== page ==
I've now got the talk titles and summaries in for the next Auckland Nerdnite. There's a talk on why birds aren't any bigger than they are. One on conspiracy theories and why we should take them seriously - not the actual theories but the existence of the theories (and theorists). And one on lasers. Should hopefully, with the lessons I've learnt over the past couple of sessions, be good (seriously, who doesn't like lasers).
It's also Open Access Week, promoting open access in scholarship. When research is published in open access journals, for those that don't know, it is freely accessible to the public. This is view by many (including me) as a sensible thing. Not only because in many cases it's the public that pays for a lot of the research in the end, but because it makes it easier for researchers to get to and build upon others work.
When Siouxsie Wiles was talking about it recently, she was asked what her role was. it got her thinking about her role in communicating science to the public. After all, having research available to those of the public who are interested is part of the battle. That doesn't necessarily make it comprehensible, thus the suggestion of adding an easily understandable summary of the main findings of papers. Something which I think also has potential. The dense language that scientists use in many papers can be (and is) used badly by many, but it can also be a method of condensing work down to make it more easily communicable to others in the same field. A step back from that in a summary would probably be a good thing both for inter-disciplinary communication and communication with the world at large.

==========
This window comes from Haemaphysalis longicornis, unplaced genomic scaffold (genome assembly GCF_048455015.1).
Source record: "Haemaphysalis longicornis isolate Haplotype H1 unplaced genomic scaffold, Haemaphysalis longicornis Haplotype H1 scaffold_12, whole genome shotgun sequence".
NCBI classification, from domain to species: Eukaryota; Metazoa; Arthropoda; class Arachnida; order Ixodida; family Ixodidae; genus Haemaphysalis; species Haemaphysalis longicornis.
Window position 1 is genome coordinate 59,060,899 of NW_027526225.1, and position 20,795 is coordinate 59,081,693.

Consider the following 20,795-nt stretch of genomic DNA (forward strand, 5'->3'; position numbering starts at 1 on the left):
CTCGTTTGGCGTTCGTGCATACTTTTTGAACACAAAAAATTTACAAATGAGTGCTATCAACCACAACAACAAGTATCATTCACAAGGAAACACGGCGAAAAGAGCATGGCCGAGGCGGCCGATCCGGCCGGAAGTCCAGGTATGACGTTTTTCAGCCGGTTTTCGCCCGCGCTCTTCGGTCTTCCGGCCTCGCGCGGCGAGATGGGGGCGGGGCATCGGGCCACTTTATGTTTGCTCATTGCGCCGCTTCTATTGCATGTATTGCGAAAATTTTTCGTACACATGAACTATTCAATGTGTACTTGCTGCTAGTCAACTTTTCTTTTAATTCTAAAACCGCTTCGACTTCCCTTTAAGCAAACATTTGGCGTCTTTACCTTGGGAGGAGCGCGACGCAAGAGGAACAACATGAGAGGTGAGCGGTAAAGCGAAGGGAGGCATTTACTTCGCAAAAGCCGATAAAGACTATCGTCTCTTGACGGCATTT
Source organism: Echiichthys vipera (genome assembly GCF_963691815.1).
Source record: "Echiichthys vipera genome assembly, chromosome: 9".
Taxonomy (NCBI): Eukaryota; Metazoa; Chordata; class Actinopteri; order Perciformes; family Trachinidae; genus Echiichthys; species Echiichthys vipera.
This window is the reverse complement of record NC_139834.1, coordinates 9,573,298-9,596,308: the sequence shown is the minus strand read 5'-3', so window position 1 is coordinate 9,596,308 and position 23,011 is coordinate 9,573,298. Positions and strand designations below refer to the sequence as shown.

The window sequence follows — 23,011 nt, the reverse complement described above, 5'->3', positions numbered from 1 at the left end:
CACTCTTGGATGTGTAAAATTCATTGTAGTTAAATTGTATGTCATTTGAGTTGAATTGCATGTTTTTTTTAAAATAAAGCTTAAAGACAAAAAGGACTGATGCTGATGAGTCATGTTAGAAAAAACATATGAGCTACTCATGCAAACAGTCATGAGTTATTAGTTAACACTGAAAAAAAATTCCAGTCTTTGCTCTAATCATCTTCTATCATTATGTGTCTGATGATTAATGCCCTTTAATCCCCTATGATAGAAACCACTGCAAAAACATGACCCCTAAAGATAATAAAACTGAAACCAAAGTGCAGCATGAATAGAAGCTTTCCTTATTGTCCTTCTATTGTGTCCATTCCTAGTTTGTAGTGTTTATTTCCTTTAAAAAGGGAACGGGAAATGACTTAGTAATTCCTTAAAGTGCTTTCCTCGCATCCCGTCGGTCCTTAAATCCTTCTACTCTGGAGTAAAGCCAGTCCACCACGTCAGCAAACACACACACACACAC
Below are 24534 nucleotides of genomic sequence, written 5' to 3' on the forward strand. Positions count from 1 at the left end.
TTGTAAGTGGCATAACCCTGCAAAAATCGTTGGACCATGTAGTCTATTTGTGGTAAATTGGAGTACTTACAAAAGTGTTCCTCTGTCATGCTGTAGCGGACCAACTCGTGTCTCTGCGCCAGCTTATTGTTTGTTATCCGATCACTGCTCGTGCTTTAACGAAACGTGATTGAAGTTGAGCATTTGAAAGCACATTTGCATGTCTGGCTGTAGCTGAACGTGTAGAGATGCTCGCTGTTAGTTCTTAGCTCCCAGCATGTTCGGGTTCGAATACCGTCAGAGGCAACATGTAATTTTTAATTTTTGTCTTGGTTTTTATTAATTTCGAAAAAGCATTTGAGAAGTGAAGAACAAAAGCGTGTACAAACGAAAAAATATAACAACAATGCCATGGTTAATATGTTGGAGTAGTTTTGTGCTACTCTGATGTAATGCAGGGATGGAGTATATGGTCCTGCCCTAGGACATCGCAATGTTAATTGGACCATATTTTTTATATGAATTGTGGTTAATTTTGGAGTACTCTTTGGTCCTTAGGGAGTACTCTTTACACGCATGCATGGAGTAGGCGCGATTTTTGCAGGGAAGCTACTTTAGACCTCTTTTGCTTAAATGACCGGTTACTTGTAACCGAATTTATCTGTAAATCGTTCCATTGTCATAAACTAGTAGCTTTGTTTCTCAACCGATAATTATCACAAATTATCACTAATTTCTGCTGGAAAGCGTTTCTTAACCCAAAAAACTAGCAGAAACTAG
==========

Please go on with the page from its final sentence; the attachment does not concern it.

I popped up with my standard question, which I'm almost sick of me asking. That being how do you engage with the adult population who don't really care? And I'm beginning to think there isn't really an answer. The best we can do I suspect, is tell people about the science and why it's absurdly cool. Hopefully some of those people will end up talking to those who aren't engaged and getting them enthused. Or at least curious. Which is partly what I hope nerdnite will do. It's preaching to the choir with the hope that the choir will do the work.
There's a distinct lack of initiatives that reach out to those who don't particularly care about what science is doing. And I can't go and talk to them all, so I talk to those who want to listen and hope they talk to others. It all I've got. And besides, as David Winter says, he “doesn’t quite understand how anyone can do science without wanting to tell the world about it ”.